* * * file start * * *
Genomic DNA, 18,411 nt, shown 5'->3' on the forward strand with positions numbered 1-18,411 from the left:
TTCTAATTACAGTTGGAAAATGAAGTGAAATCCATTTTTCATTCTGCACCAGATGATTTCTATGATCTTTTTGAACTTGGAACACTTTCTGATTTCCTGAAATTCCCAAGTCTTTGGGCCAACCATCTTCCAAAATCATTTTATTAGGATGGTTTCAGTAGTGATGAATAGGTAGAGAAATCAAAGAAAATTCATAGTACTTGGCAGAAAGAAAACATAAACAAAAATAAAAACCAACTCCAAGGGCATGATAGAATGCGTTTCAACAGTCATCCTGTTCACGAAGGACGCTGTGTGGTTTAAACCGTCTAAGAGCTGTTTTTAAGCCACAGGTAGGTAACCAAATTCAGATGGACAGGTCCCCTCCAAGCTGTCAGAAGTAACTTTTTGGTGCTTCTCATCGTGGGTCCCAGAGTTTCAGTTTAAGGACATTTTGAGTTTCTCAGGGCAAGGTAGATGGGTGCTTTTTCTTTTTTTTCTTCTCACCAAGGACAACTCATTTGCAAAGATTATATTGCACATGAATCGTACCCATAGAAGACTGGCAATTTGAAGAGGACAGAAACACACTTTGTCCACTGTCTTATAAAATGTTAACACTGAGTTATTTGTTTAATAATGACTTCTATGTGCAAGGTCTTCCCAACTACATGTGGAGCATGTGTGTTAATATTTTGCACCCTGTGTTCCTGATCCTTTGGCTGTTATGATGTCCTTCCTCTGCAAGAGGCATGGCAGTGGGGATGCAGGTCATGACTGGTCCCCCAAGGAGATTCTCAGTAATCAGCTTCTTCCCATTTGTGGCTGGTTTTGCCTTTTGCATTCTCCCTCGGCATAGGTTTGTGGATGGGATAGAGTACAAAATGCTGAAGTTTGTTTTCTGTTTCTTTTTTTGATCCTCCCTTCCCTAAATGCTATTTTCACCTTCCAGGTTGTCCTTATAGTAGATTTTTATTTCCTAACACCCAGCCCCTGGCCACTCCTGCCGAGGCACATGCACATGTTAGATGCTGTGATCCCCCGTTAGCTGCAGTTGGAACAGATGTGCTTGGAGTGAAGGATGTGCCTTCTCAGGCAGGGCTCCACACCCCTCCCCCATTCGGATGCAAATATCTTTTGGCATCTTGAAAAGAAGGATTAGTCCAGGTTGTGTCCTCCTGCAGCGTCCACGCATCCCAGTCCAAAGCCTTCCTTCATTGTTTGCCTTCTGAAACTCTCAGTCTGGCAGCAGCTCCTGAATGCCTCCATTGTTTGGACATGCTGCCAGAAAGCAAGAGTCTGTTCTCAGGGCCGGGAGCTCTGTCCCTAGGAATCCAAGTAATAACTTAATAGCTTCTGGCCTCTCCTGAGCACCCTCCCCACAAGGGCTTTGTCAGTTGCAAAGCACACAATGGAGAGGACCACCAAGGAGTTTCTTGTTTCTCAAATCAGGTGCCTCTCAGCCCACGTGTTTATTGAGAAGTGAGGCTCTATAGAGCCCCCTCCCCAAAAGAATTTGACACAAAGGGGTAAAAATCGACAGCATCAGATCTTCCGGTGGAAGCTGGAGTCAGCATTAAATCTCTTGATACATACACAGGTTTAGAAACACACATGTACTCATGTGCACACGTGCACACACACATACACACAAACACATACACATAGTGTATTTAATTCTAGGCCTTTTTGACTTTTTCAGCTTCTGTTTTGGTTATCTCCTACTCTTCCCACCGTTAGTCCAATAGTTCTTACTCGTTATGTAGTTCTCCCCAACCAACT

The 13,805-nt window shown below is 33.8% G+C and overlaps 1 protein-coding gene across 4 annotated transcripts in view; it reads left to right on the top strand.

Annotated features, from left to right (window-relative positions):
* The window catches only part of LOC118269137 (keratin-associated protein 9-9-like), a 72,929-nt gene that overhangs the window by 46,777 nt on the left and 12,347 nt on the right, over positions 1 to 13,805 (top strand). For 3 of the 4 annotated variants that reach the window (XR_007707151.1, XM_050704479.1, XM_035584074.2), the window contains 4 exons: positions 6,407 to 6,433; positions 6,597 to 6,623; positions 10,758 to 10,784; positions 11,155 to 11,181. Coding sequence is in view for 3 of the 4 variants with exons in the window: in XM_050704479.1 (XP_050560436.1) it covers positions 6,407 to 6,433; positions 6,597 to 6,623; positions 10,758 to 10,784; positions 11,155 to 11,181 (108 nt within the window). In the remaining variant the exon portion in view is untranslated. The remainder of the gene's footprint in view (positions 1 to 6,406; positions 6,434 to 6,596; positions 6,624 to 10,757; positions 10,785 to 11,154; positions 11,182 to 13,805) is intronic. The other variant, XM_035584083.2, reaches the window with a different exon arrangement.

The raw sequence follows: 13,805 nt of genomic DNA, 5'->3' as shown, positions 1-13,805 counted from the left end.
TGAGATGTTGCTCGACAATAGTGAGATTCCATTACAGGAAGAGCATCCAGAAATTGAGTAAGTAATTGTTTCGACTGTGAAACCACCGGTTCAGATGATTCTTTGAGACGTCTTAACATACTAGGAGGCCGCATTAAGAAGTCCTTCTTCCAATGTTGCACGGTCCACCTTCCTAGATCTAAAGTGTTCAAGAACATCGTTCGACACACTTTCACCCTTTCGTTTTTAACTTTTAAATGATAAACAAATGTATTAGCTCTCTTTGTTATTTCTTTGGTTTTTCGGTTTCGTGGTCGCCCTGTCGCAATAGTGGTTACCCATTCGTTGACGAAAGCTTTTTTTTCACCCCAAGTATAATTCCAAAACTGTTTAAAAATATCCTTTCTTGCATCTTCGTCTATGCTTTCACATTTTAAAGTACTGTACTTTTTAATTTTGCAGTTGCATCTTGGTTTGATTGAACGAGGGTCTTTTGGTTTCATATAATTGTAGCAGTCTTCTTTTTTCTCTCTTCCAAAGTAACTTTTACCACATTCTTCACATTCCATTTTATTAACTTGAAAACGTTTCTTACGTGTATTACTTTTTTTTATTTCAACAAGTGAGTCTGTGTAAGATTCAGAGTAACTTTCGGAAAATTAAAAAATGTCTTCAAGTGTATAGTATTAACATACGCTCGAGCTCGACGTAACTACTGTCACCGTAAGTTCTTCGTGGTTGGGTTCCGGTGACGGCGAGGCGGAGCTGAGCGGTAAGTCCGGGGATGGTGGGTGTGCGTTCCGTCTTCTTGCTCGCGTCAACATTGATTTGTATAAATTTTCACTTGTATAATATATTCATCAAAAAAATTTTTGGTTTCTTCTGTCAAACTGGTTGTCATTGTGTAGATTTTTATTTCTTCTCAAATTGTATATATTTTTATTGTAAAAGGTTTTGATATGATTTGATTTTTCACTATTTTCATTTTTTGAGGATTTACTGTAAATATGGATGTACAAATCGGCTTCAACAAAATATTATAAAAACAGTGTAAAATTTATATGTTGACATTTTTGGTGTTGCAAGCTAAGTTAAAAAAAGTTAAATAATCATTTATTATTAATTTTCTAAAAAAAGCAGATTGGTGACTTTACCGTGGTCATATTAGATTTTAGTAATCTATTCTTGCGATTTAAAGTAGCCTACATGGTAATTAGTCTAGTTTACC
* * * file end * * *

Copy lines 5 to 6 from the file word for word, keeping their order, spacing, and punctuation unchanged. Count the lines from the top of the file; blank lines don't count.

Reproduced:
* The window catches only part of LOC118269137 (keratin-associated protein 9-9-like), a 72,929-nt gene that overhangs the window by 46,777 nt on the left and 12,347 nt on the right, over positions 1 to 13,805 (top strand). For 3 of the 4 annotated variants that reach the window (XR_007707151.1, XM_050704479.1, XM_035584074.2), the window contains 4 exons: positions 6,407 to 6,433; positions 6,597 to 6,623; positions 10,758 to 10,784; positions 11,155 to 11,181. Coding sequence is in view for 3 of the 4 variants with exons in the window: in XM_050704479.1 (XP_050560436.1) it covers positions 6,407 to 6,433; positions 6,597 to 6,623; positions 10,758 to 10,784; positions 11,155 to 11,181 (108 nt within the window). In the remaining variant the exon portion in view is untranslated. The remainder of the gene's footprint in view (positions 1 to 6,406; positions 6,434 to 6,596; positions 6,624 to 10,757; positions 10,785 to 11,154; positions 11,182 to 13,805) is intronic. The other variant, XM_035584083.2, reaches the window with a different exon arrangement.

The raw sequence follows: 13,805 nt of genomic DNA, 5'->3' as shown, positions 1-13,805 counted from the left end.